Katie Bloom writing for The Outline: We can make you put your phone down and Nick Greene writing for VICE: I Tried to Cure My Smartphone Addiction Using My Smartphone. Greene tries the greyscale trick that I wrote about before and had that backfire. Both mention Forest a very popular app that encourages a person to not use their smartphone, rewarding them by growing a cartoon tree.

I started all of this reading as a part of my continual evaluation of my direct relationship with my personal technology utilization and its direct and indirect effects on my relationships with individuals, society, cultural, and, frankly, reality around me. I think that in my middle school days I’d spend more time on my family’s 486/33 than I have been able to consistently spend on my iPhone, which may be a good measure of my relationship with technology. However, I think that I’ll wrap this up with a few items that I’ve done which has cultivated a more healthy (in my opinion) relationship with my tech.

  • Cut back or eliminate social media usage. I have a personal project that directly benefits from social media usage, but aside from that, any sort of personal gains from social media, for me, is now close to null. I know too many level headed people (self included) who get too brave behind the keyboard, and it damages relationships. No one does even casual vetting of whatever garbage they’re posting and accepts fraudulent information as gospel. The destruction of Facebook and Twitter and their cousins would be welcome news to me.
  • Cut back on opinions. Dovetailing with the previous bullet point, I’ve now started to ask myself, if I have an opinion, does it matter enough to share? Typically the answer is - no. There are certainly things that I’m passionate about and things that I believe that voices need to be heard on for change, but every single person who uses the Internet has seen or participated in a squabble over something that does. not. matter. And some of those aforementioned squabbles break down into an incivility that dwarfs the value of what is being discussed. Furthermore, deliberately devaluing my own opinions then extrapolates to others. If I’m not going to get my blood pressure up over someone not liking my favorite sous vide cooker, I’m not going to care about someone else’s opinion on their favorite box cutter.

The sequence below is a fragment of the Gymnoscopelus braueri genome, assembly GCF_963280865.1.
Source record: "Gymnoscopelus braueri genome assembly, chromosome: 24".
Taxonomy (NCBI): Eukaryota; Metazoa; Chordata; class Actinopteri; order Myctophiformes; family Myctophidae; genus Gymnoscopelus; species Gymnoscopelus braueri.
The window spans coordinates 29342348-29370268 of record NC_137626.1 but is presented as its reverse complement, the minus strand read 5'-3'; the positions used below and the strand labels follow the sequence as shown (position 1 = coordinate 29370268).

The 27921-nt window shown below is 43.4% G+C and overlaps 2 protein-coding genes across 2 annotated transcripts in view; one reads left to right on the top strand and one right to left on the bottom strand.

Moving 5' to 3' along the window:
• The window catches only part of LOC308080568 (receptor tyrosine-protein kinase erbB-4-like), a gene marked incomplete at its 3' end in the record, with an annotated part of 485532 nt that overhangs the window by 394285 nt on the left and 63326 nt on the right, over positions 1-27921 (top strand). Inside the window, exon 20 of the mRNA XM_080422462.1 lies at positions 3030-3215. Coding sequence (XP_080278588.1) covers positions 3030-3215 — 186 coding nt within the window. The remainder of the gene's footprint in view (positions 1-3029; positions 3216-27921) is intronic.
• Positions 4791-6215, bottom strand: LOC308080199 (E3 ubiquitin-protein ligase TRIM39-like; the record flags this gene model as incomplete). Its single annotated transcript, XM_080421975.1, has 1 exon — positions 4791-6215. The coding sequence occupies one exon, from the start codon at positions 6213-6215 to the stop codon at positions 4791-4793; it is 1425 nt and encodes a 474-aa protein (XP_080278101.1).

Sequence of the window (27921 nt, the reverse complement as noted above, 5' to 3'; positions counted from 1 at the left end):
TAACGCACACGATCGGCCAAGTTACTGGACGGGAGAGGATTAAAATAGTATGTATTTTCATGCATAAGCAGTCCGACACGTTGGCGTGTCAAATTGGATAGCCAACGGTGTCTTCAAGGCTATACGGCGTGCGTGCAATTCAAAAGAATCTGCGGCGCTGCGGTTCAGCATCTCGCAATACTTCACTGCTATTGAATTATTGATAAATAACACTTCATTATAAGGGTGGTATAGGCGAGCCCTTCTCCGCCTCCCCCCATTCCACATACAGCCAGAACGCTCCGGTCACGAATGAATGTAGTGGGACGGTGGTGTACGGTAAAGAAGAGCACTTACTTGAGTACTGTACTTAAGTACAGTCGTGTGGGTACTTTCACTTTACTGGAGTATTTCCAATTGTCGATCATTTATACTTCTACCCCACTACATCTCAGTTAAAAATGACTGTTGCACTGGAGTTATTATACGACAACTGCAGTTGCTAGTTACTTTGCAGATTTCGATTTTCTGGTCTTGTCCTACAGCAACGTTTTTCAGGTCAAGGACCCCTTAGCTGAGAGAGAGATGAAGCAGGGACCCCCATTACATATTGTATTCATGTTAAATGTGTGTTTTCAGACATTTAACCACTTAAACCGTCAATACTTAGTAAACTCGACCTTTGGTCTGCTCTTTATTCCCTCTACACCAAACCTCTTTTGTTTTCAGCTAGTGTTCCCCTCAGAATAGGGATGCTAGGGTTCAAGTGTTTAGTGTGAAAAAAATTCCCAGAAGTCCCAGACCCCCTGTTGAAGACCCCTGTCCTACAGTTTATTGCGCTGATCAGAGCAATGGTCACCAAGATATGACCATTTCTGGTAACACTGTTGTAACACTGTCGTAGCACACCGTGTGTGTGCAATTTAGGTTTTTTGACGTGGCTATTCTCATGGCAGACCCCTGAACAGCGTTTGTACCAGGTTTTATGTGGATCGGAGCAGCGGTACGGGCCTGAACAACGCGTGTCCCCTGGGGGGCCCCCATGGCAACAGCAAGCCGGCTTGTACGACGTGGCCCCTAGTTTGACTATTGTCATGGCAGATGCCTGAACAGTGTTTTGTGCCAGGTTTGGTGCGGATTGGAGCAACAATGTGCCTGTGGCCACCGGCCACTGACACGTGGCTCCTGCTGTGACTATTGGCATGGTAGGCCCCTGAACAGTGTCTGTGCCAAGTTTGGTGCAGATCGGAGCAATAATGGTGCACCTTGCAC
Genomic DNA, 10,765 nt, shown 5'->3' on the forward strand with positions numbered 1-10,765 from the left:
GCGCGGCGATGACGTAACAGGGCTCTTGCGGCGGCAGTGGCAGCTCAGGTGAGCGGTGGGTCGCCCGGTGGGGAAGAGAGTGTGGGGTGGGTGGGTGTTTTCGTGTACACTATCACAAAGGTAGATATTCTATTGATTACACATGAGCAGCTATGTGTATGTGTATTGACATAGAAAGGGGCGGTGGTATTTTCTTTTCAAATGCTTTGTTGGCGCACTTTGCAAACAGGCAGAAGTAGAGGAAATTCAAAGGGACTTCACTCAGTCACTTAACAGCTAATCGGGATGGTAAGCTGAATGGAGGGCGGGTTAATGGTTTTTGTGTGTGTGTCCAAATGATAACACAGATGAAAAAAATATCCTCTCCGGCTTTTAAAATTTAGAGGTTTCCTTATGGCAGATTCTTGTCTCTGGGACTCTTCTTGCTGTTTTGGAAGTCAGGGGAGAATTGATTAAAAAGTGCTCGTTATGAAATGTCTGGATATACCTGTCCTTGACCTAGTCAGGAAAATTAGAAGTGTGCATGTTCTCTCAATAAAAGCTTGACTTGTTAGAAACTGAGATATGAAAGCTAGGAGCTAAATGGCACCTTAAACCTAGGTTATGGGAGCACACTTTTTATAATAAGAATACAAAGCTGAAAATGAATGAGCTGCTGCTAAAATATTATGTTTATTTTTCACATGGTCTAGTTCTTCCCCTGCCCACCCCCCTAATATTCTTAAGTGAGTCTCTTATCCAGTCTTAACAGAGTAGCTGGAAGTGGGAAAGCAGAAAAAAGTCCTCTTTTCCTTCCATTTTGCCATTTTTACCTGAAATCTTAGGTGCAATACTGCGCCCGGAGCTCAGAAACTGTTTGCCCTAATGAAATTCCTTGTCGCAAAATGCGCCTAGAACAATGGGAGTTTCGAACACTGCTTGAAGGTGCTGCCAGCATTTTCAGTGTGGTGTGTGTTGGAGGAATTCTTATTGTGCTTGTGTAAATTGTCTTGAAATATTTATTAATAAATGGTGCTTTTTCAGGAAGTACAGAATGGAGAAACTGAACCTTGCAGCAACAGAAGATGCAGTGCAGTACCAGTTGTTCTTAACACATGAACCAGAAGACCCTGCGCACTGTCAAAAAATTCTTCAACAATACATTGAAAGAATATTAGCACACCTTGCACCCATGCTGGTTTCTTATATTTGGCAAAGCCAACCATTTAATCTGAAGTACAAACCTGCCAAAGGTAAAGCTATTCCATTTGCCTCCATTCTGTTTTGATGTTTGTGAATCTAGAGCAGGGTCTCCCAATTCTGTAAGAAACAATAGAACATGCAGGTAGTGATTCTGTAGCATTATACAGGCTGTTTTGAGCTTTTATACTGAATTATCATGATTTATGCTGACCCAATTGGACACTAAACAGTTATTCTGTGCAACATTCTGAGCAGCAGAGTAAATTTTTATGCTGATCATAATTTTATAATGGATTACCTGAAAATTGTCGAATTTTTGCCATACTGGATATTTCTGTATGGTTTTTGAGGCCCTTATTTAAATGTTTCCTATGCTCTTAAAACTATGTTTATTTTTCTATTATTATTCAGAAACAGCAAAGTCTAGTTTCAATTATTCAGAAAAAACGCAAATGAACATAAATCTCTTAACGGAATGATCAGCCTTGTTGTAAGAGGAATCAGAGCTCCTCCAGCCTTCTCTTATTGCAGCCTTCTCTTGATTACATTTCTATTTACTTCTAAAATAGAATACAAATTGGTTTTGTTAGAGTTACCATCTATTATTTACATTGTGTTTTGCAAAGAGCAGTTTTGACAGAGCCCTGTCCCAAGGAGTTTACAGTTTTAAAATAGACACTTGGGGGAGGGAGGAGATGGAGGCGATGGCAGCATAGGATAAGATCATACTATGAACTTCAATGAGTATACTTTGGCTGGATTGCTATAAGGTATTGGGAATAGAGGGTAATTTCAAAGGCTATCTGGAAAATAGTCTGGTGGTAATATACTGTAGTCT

• Trash software that you don’t use. From the Patrick Rhone school of thought, I only keep the software on my phone that I may actually use at some point in the immediate future. Yelp used to me a maintain on my phone, but if I’m not planning on going somewhere in the next week or beyond that I need to educate myself on the nearby restaurants, it’s deleted. Re-downloading it takes just a few taps. That’s just one example.
  • Turn off notifications for things that you don’t need notified of immediately. Text messaging and phone calls are the only items on my phone that get the privilege of alerting me to something right now. Everything else that can notify me is done silently and I’ll find the red badge later. I look at the screen on my phone on my terms, not its.
  • Being okay with abandoning my phone while home. If I’m in for the weekend, leaving my phone on a charger somewhere is just fine. It doesn’t have to be on my person. I’m not going to miss anything. If someone unexpectedly call, I’ll get back to them. If it’s an emergency, they’d better learn I’m not the right person to call for solving their emergency.